- 61.06 eur room in Sarajevo for 3 nights
- 95 eur room in Neum for 5 nights
- 40 eur room in Mostar for 2 nights
TIP: I booked all the accommodation easily via Booking.com. I have a $15 discount for your next Booking.com stay anywhere in the world. You will get $15 back after your stay. It does not have to be in Bosnia, but anywhere. Just book via this link.
As I was traveling solo, I had to pay more for a private room. Sharing with someone else would cost me less, but I have sleeping difficulties when sharing with strangers, so staying at a hostel in a shared room was not an option for me.
In Budapest I had a room with 5 beds to myself only, a shared bathroom and a shared kitchen.
Then in Bosnia at all the three places I had a room to myself, with a double bed or 2 single beds, and a private bathroom. In Neum I even had a fully-equipped kitchen shared with just one more room next door. All the three places had free fast wifi and were located in the city center so I could easily walk anywhere around the town. None of the accommodation had breakfast nor any other food included in the price.
I visited only 3 towns in Bosnia and Herzegovina to get to know them better without any rush: the capital Sarajevo, the only beach town in the country Neum and very photogenic Mostar.
Altogether for 11 days in Bosnia and Herzegovina, with the flights included, I spent 418.08 eur.
It makes it 38 eur per 1 day.
I know the title of the article says 10 days, but I count 1 extra day for traveling to Bosnia and back so it was not 10, but 11 with the trains and flights.
Important information about money
- Speaking of money, in 2019 the national currency is Bosnian convertible mark BAM.
- But in many places you can use euro, too or pay by card. I paid by card at all the supermarkets, and most restaurants. I also bought my train and bus tickets online and paid for them by card. Just in a few places I had to use cash, so I had some euro and also BAM with me.
- Sarajevo: There’s many exchange offices in Sarajevo city center but they charge 1% commissions. However, most restaurants accept cards.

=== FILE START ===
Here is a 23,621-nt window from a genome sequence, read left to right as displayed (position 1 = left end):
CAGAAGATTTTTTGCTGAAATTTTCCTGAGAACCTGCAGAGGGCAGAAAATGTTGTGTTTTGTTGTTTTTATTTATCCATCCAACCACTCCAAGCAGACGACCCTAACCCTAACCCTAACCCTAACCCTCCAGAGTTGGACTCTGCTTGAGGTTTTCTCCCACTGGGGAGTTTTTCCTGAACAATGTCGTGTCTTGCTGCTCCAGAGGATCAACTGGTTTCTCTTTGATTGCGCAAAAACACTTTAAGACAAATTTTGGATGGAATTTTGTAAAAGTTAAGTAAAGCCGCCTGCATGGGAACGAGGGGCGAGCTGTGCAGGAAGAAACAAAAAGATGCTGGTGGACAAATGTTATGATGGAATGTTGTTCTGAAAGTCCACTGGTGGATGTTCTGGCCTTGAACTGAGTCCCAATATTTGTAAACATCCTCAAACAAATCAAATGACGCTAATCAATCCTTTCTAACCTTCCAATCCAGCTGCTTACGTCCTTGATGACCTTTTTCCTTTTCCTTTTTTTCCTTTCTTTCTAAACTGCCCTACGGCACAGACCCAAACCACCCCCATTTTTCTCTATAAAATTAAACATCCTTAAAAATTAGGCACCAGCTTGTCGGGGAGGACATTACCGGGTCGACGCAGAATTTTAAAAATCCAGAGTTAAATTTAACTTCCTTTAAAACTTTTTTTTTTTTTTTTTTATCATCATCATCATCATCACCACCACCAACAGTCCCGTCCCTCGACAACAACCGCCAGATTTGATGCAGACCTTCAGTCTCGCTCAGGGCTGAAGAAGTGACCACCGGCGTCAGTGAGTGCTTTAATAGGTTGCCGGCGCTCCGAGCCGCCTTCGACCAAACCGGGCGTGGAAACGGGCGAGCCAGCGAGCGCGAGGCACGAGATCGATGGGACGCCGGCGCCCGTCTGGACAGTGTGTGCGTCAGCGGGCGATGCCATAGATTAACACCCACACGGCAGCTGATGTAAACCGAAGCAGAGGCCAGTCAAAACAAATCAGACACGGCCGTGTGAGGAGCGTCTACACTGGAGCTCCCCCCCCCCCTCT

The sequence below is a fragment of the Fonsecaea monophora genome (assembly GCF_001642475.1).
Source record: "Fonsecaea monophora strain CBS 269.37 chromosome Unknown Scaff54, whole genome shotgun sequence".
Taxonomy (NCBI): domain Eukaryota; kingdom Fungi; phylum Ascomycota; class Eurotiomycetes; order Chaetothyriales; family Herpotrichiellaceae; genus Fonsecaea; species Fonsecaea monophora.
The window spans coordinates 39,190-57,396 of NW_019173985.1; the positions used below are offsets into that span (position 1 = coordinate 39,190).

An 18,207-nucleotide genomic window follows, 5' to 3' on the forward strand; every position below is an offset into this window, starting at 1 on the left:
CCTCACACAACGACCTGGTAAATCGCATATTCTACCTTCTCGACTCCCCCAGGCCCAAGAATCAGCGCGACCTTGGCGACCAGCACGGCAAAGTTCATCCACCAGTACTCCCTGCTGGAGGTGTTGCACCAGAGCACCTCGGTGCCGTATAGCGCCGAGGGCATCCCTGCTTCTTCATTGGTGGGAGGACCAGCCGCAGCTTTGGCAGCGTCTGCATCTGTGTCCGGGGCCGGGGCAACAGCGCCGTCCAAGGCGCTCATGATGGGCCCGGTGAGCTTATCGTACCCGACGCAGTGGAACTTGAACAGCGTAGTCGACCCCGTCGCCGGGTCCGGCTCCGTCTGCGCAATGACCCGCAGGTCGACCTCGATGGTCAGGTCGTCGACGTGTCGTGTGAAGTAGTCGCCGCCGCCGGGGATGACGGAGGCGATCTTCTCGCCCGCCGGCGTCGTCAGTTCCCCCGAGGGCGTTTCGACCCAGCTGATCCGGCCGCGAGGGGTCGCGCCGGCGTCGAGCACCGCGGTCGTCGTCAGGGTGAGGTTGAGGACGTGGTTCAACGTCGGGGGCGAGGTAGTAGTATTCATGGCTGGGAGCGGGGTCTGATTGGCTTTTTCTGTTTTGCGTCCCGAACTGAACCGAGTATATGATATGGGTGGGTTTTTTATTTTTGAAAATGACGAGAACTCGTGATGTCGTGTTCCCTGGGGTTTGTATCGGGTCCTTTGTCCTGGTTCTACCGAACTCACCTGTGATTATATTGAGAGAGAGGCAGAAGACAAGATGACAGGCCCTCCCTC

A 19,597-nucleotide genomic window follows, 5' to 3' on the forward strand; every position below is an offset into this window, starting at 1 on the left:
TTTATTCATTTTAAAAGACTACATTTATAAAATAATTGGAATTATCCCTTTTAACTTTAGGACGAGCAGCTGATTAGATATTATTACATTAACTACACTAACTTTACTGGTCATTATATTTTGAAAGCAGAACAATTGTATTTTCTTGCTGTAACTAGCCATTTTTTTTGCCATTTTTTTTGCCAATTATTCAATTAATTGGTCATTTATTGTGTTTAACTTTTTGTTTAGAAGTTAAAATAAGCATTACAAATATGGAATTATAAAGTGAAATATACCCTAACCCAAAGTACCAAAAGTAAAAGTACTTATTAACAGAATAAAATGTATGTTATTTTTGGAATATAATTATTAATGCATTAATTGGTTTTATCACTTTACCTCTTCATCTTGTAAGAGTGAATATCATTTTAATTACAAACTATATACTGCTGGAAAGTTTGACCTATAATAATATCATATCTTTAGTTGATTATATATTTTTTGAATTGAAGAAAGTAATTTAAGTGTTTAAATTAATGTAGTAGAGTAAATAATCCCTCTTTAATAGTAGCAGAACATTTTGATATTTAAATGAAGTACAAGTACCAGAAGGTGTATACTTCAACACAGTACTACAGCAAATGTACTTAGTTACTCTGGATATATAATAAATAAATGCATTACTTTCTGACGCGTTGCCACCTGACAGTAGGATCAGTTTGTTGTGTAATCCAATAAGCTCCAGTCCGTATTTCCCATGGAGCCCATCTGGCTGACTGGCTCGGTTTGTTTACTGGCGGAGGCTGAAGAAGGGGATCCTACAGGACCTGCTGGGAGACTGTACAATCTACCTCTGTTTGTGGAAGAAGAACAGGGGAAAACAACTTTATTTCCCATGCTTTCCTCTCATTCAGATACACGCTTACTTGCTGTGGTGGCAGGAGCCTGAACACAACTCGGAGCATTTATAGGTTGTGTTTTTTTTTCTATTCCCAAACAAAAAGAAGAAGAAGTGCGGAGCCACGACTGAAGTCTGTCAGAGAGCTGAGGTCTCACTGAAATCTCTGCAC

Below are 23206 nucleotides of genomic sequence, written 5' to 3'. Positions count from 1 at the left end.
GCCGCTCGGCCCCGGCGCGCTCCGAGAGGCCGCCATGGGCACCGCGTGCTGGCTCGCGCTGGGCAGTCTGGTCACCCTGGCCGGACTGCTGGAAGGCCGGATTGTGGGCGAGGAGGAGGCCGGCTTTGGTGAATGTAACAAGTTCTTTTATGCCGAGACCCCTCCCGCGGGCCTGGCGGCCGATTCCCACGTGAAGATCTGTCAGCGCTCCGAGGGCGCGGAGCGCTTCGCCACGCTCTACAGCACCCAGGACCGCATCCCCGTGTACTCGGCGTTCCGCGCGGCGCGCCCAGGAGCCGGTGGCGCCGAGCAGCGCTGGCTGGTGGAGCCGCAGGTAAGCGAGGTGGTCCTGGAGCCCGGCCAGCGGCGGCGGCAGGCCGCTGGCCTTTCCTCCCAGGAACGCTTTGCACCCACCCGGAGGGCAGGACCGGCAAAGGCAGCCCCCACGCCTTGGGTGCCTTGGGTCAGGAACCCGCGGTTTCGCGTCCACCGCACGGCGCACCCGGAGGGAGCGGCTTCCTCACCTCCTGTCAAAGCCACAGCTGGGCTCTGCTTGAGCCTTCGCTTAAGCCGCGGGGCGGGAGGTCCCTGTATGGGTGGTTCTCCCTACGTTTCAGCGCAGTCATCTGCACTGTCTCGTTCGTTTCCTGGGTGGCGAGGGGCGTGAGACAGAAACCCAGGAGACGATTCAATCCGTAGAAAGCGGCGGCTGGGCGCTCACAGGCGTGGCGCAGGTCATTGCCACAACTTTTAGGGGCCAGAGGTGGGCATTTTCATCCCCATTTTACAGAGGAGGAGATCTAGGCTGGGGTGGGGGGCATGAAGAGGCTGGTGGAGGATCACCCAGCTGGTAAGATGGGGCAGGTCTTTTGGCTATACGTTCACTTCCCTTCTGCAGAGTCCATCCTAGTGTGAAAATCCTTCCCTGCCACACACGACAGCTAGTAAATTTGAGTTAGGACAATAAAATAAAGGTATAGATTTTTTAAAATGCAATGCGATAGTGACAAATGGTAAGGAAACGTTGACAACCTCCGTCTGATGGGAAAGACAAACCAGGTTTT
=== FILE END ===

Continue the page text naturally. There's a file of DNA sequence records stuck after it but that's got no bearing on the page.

- Mostar: it was easier to pay by euro in cash or by card. I found just a few exchange offices there.
- Neum: there was an ATM close to the beach but I have not found any exchange office there. At small markets and souvenir shops they only accepted cash but you could pay by card at Konzum supermarket on the main road.
- Bosnia and Herzegovina is cheaper than the neighbouring Croatia.
TIP: My whole trip in Bosnia was very unusual. You can read about 3 reasons why my trip in Bosnia and Herzegovina was different to my regular trips.
I did not think twice when it came to where and what to eat. I simply had everything I wanted to. And yes, unfortunately, sometimes vegan meals at restaurants are more expensive than non-vegans. I know it makes no sense, but that’s how it is. Just want to say that I could have saved some money on food but I did not want to limit myself at all.
I hope my Bosnia and Herzegovina budget guide is helpful if you are planning a trip there. Tracking expenses is always good for me to have a better idea if the destination is really budget-friendly or not so much. In this guide I did not mention 2 souvenirs I bought for my parents.
*Have you been to Bosnia? How did you enjoy it? If you have not been there yet, I can highly recommend to pay a visit there. It’s an underrated country that has a lot to offer, trust me.